While the observation that talks are unlikely to end this week will disappoint those market participants positioned for a near-term deal, the delay is unlikely to be a surprise to most given the knack of EU and UK negotiations to run down to 'the wire'.

Political commentators and briefings to the press are yet to indicate that talks are close to failure, an observation that should limit Sterling weakness.

Bloomberg reports that the intensive talks being held in London are making progress, quoting two officials as saying the general mood on both sides is one of optimism.

The report adds UK and EU teams hoping that an agreement can be reached on Friday or over the weekend, with one official saying that while a final picture was beginning to emerge, the situation remains incredibly delicate.

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An interesting take on the situation is provided by the Bloomberg report: while we noted earlier in this article that the December 10-11 is seen by many as the moment at which a deal happens, apparently Barnier is keen to avoid this scenario.

People familiar with the EU position said negotiators are trying to avoid talks running into next week to prevent them having an impact on preparations for the European Council summit.

"Not only are European governments occupied with a row over the EU budget, the bloc’s negotiating team, led by Barnier, is concerned that presenting leaders with anything other than a signed-and-sealed deal would leave an agreement vulnerable to being unpicked at the last moment," says the report.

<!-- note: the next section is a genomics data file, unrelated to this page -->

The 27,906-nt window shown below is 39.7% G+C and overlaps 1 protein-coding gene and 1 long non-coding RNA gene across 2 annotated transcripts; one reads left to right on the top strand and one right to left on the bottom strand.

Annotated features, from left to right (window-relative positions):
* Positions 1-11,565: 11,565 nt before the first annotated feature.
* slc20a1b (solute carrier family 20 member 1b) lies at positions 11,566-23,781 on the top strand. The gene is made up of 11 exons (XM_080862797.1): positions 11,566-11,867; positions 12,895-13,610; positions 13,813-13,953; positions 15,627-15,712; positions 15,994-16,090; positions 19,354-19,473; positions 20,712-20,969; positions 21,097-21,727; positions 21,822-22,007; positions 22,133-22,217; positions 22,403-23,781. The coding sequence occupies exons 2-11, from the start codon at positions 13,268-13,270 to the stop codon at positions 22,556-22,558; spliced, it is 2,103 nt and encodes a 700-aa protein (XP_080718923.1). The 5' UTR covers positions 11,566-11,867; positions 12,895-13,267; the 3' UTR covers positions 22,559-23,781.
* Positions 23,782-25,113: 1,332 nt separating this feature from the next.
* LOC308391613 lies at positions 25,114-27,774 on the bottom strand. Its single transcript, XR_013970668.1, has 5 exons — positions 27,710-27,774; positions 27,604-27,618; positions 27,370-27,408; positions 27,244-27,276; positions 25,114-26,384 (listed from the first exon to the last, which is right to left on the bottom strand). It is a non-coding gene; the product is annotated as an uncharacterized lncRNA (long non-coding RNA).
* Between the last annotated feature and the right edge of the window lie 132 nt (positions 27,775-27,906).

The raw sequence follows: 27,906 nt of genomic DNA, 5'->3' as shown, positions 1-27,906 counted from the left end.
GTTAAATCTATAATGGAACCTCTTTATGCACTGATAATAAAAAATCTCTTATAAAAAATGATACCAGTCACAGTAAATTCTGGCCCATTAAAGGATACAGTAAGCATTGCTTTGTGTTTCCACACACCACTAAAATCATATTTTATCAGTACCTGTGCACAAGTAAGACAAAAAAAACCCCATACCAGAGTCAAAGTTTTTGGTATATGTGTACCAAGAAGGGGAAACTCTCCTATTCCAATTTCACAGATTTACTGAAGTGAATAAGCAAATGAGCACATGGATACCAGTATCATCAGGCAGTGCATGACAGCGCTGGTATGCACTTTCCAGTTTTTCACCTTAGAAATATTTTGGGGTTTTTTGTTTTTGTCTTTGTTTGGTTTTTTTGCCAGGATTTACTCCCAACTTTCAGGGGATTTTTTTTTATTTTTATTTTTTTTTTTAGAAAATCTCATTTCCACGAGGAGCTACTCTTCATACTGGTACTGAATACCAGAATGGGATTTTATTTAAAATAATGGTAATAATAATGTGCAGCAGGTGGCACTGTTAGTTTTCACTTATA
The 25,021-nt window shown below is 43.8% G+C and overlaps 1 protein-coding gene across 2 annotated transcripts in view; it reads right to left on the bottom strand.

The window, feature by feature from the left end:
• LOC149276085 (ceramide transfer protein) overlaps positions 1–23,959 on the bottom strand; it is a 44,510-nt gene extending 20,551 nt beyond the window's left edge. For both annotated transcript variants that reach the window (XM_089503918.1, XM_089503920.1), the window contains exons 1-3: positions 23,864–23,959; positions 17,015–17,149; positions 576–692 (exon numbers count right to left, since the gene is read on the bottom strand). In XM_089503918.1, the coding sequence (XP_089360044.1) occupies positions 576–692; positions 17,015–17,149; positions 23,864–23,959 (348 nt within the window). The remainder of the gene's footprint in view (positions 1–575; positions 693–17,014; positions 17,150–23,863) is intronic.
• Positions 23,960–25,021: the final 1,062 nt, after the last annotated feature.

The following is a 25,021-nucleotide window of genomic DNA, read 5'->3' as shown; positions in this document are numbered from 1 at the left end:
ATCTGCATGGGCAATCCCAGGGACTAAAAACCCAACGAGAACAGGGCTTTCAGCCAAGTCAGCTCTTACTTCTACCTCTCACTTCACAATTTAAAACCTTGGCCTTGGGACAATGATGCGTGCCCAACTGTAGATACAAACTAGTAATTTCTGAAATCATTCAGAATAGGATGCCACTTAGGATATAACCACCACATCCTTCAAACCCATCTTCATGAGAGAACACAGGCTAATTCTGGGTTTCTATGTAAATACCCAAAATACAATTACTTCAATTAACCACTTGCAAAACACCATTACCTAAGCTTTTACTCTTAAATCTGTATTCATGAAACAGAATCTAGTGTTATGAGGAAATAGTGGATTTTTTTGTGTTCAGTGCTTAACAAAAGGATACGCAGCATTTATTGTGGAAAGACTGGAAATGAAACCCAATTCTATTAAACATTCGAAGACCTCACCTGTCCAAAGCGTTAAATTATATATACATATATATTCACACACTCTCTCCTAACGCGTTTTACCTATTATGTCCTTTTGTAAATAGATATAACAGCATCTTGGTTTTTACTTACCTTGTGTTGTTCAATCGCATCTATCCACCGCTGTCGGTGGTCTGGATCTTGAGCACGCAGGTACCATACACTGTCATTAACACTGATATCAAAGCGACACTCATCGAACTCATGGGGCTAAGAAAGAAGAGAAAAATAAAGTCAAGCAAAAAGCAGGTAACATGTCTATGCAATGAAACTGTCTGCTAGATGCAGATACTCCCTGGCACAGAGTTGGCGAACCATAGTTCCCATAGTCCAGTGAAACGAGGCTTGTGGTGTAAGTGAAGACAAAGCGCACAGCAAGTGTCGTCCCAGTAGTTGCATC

It is believed EU states are pressing Barnier to show them any deal with the UK before it is agreed, amid concerns the bloc’s chief Brexit negotiator may concede too much ground in the final days of negotiation.

"Barnier will be asked to relay the message to the commission the member states would like to have prior scrutiny of a possible agreement before closing it. Being in the dark makes people nervous," an EU source told The Guardian.

The pound is widely expected by the analyst community to rally on the successful completion of a Brexit deal, even though the scope of that rally remains up for debate.

Some analysts say the pound can only be expected to rally modestly as it will soon become apparent that Brexit poses significant challenges for the UK economy once the UK leaves the bloc in January.

"Expectations that a trade deal with the EU can prevent a no-deal Brexit are flying high. Nevertheless, euphoria in case of a deal could sober up to realism, because a basic free-trade deal only remains a hard Brexit. Therefore, we stick to a Neutral long-term GBP outlook and do not expect the pound to join European currency strength," says David Alexander Meier, an economist at Swiss private bank Julius Baer.

Others are however more confident in Sterling's upside potential, with one economist forecasting a substantial rally in the pound againt the euro and dollar that could see GBP/EUR eventually hit 1.25 and GBP/USD 1.70.